Cherry blossom sushi

Part of me is adamantly vegetarian. It insists eating animals is unethical and unhealthy. Another part of me, which controls the movement of my mouth, wants everything on the menu quickly, in great quantities and with no arguments. The greedy part always triumphs, sometimes with bizarre consequences.

Last night, I went to Musashi, a busy conveyor belt sushi restaurant in the heart of Kyoto. Sitting at the counter upstairs, we could see one dish looked different from all raw fish dishes. It was called sakura, which means cherry blossom, yet it looked like a slice of raw beefsteak alongside a strip of butter.

Supposedly, the dish is called sakura because it`s dark red flesh is similar in colour to pink cherry blossoms. That reasoning probably makes as much sense to you as it does to me.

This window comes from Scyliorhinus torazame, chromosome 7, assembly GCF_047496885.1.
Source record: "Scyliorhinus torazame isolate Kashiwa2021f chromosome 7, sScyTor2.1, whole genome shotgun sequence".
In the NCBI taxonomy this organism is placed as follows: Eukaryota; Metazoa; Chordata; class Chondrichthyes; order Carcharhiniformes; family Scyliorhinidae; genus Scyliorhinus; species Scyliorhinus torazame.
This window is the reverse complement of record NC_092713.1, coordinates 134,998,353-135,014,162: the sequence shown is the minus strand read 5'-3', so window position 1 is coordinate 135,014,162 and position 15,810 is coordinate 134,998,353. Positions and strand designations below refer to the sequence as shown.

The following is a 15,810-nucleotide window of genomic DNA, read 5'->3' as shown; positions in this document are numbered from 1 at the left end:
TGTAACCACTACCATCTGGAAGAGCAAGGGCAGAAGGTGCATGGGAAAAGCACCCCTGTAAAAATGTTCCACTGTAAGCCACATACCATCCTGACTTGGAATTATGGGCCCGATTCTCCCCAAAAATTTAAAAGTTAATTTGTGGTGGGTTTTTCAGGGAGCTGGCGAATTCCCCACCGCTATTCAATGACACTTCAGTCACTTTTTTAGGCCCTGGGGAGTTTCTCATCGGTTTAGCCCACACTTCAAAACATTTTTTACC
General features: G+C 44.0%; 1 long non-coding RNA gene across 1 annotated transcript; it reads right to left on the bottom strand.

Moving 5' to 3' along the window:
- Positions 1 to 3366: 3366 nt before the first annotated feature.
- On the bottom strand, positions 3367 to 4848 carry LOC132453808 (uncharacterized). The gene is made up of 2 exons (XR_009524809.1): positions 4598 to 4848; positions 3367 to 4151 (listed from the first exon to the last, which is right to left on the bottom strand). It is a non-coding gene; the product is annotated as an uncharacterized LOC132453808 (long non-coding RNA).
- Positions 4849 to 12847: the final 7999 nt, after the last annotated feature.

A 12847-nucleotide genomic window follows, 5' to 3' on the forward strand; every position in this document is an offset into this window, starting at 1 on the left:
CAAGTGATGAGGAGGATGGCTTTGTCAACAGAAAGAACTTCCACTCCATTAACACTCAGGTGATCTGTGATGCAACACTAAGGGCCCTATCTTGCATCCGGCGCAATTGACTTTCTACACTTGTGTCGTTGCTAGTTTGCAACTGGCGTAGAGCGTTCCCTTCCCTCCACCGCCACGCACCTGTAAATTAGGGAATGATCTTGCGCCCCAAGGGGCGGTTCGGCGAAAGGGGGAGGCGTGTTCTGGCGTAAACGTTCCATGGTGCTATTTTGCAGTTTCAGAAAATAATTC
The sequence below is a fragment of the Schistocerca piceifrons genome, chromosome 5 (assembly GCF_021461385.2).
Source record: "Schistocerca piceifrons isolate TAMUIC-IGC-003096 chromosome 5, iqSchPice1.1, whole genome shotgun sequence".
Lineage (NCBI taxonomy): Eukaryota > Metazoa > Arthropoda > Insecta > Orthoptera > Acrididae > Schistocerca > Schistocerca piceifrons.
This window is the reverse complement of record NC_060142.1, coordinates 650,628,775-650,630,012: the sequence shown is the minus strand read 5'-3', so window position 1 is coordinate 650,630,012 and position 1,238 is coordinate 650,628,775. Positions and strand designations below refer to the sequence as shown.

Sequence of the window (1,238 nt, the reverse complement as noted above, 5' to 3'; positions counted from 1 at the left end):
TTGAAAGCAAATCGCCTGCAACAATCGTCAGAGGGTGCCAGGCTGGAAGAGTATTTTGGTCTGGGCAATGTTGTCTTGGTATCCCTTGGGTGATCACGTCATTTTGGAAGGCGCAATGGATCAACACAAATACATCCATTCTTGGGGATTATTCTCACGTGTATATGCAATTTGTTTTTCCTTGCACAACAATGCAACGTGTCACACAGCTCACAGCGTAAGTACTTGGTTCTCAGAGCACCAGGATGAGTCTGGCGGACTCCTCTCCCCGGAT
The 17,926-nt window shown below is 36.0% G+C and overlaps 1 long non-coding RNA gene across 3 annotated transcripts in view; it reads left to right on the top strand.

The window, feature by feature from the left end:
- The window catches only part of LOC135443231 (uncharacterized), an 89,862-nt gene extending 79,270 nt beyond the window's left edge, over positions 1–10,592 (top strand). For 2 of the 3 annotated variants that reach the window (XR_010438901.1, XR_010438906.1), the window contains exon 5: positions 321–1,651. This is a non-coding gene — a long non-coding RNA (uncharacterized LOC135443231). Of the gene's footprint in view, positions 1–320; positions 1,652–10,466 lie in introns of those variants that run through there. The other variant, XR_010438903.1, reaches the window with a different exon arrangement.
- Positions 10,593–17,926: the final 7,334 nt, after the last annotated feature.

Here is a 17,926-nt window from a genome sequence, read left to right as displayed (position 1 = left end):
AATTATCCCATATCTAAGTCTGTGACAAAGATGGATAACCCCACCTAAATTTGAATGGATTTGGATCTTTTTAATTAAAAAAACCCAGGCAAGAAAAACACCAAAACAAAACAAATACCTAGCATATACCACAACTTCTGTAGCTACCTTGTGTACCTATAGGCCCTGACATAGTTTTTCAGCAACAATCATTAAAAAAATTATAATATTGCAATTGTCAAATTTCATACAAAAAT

A plate of sakura drifts by at Musashi, a conveyor belt sushi restaurant in Kyoto.

Whatever the case, sakura sounds much better than basashi raw horse – the real topping on the sushi. Raw horse is a traditional food in Nagano and Kumamoto, it`s not common, but it can be ordered online or found at select restaurants..

Out of curiosity and greed, I tried a couple of plates. The red flesh was juicy, chewy and tasted familiar. The yellow goo next to it was more of a challenge, it had the taste and texture of a butter and lard blend. I couldn`t work out what it was, so I asked the chef.

Tategami” (mane), he told me. I wasn`t spitting out hairs, so I can only assume the yellow goo was the fat under the horse`s mane. I suppose if you are going to eat horse, it makes sense to eat every edible part of it, but next time, I`ll just stick to fish. 

Grated ginger and leek on top, raw horse flesh on the left, mane on the right and vinegared rice underneath.

 
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